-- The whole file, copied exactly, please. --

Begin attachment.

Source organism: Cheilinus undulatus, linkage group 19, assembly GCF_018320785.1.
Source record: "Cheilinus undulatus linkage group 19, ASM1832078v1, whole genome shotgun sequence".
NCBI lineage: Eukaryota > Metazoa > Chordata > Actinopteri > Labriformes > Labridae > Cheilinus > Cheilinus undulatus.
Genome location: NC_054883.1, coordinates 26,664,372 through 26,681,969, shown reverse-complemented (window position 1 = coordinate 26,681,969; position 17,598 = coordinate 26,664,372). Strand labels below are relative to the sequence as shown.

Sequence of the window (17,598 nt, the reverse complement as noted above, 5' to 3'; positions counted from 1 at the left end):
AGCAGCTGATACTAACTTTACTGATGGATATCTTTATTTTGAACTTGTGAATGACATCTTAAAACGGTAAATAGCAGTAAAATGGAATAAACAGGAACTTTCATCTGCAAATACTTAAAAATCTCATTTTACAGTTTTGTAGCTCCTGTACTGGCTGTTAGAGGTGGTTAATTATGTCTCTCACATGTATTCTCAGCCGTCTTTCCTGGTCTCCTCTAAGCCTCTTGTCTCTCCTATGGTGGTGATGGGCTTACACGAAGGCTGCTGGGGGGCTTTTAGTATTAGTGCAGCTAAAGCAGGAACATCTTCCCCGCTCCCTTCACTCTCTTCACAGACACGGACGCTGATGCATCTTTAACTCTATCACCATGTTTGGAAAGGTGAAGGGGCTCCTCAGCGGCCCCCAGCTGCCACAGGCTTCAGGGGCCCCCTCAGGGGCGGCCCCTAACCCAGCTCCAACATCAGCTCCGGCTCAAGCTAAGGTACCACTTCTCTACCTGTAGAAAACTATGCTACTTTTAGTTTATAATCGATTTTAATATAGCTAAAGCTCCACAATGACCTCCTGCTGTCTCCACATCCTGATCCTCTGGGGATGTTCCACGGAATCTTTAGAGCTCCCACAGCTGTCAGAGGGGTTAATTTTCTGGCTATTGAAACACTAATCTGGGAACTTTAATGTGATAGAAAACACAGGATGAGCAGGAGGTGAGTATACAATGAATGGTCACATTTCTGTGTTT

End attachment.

Source organism: Cheilinus undulatus, linkage group 19, assembly GCF_018320785.1.
Source record: "Cheilinus undulatus linkage group 19, ASM1832078v1, whole genome shotgun sequence".
NCBI lineage: Eukaryota > Metazoa > Chordata > Actinopteri > Labriformes > Labridae > Cheilinus > Cheilinus undulatus.
Genome location: NC_054883.1, coordinates 26,664,372 through 26,681,969, shown reverse-complemented (window position 1 = coordinate 26,681,969; position 17,598 = coordinate 26,664,372). Strand labels below are relative to the sequence as shown.

Sequence of the window (17,598 nt, the reverse complement as noted above, 5' to 3'; positions counted from 1 at the left end):
AGCAGCTGATACTAACTTTACTGATGGATATCTTTATTTTGAACTTGTGAATGACATCTTAAAACGGTAAATAGCAGTAAAATGGAATAAACAGGAACTTTCATCTGCAAATACTTAAAAATCTCATTTTACAGTTTTGTAGCTCCTGTACTGGCTGTTAGAGGTGGTTAATTATGTCTCTCACATGTATTCTCAGCCGTCTTTCCTGGTCTCCTCTAAGCCTCTTGTCTCTCCTATGGTGGTGATGGGCTTACACGAAGGCTGCTGGGGGGCTTTTAGTATTAGTGCAGCTAAAGCAGGAACATCTTCCCCGCTCCCTTCACTCTCTTCACAGACACGGACGCTGATGCATCTTTAACTCTATCACCATGTTTGGAAAGGTGAAGGGGCTCCTCAGCGGCCCCCAGCTGCCACAGGCTTCAGGGGCCCCCTCAGGGGCGGCCCCTAACCCAGCTCCAACATCAGCTCCGGCTCAAGCTAAGGTACCACTTCTCTACCTGTAGAAAACTATGCTACTTTTAGTTTATAATCGATTTTAATATAGCTAAAGCTCCACAATGACCTCCTGCTGTCTCCACATCCTGATCCTCTGGGGATGTTCCACGGAATCTTTAGAGCTCCCACAGCTGTCAGAGGGGTTAATTTTCTGGCTATTGAAACACTAATCTGGGAACTTTAATGTGATAGAAAACACAGGATGAGCAGGAGGTGAGTATACAATGAATGGTCACATTTCTGTGTTT